The Night of San Lorenzo, the night of the shooting stars, is the night when dreams come true in Italian folklore. In 1944, a group of Italians flee their town after hearing rumours that the Nazis plan to blow it up and that the Americans are about to arrive to liberate them.Written by
Michael Brooke <firstname.lastname@example.org>
The night of August 10th, when the feast of St. Lawrence is observed, is the time of the year when meteor showers can be observed in the sky. It has been a tradition in the western culture that wishing for a favor when watching the falling stars in the sky is a way to ask for love, riches and luck. The sky watchers can expect a spectacle like no other because of the way those distant lights are seen falling, fast and furious.
The brothers Taviani, Paolo and Vittorio, have always come out with interesting films that involve simple people, usually connected to the land. In "La Notte di San Lorenzo", the Tavianis take the viewer to witness a group of people from Tuscany during the last days of WWII. The story is told by a 6 years old girl who was too young to realize the horrors around her in those final days of the conflict.
In spite of the approaching American liberating army, there are still the horrible local Fascists, who knowing they were fighting a losing battle, terrorized their neighbors into submission. These misguided people, having mined most of the houses in the town, are feared by the local population. Some flee into the countryside, but some remain in the town, convinced that being in the big church will protect them against evil.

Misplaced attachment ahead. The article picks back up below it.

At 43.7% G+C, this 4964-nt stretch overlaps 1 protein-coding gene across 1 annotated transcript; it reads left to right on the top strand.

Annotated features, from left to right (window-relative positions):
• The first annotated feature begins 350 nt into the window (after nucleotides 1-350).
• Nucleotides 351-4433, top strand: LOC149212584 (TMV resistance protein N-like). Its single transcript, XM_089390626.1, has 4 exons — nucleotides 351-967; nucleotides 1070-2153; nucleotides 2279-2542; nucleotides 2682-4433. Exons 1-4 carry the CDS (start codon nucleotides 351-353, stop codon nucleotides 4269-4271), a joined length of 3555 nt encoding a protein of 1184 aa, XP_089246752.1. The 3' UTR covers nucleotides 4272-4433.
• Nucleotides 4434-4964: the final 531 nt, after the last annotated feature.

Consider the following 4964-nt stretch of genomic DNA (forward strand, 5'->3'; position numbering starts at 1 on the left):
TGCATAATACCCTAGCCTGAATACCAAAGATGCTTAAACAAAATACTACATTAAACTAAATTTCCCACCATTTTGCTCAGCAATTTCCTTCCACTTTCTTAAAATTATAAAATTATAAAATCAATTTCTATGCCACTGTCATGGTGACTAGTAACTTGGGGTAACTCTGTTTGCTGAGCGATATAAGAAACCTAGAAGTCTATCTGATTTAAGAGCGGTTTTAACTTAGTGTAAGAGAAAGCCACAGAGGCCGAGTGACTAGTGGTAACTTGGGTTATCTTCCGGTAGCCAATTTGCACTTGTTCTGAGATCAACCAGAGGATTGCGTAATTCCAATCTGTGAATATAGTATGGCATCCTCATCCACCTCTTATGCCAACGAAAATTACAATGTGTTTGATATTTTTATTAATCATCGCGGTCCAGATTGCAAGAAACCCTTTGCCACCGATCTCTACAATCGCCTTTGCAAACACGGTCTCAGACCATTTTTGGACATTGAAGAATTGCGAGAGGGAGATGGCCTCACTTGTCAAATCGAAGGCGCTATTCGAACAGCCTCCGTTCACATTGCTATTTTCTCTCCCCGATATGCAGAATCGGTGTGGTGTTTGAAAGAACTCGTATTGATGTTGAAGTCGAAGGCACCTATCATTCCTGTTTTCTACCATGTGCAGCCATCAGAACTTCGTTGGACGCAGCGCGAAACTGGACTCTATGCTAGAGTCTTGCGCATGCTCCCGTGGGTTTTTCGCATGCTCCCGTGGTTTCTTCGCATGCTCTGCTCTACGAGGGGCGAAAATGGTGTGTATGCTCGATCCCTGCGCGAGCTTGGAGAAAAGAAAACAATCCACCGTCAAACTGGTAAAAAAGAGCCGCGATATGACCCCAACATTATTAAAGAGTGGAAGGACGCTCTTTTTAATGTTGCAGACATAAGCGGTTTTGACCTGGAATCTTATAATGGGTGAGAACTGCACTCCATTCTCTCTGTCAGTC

Things go from bad to worse. We see different vignettes involving some of the people, as they cope with the situation. There is Galvano, who has loved Concetta in silence and is finally, as in a miracle, gets his wish granted in the way that she acknowledges that she has always love him, even after both have been married to different people. There's the young pregnant young bride, who is expecting and who gets married at the beginning of the film, only to be separated from her husband in an ironic twist.
The Tavianis painted a huge canvas in which they situated the action. Tuscany in the summer is a lovely place to be, but one can't even comprehend that it was also the scene for the tragedy lived in Italy in those tragic years. The music by Nicola Piovani is effective in the background. Franco DiGiacomo's photography does wonders to make the film a great experience. The large cast does an excellent job for the Tavianis, who are ultimately, the ones to thank for their courage in presenting us this lyrical movie of beauty and death.
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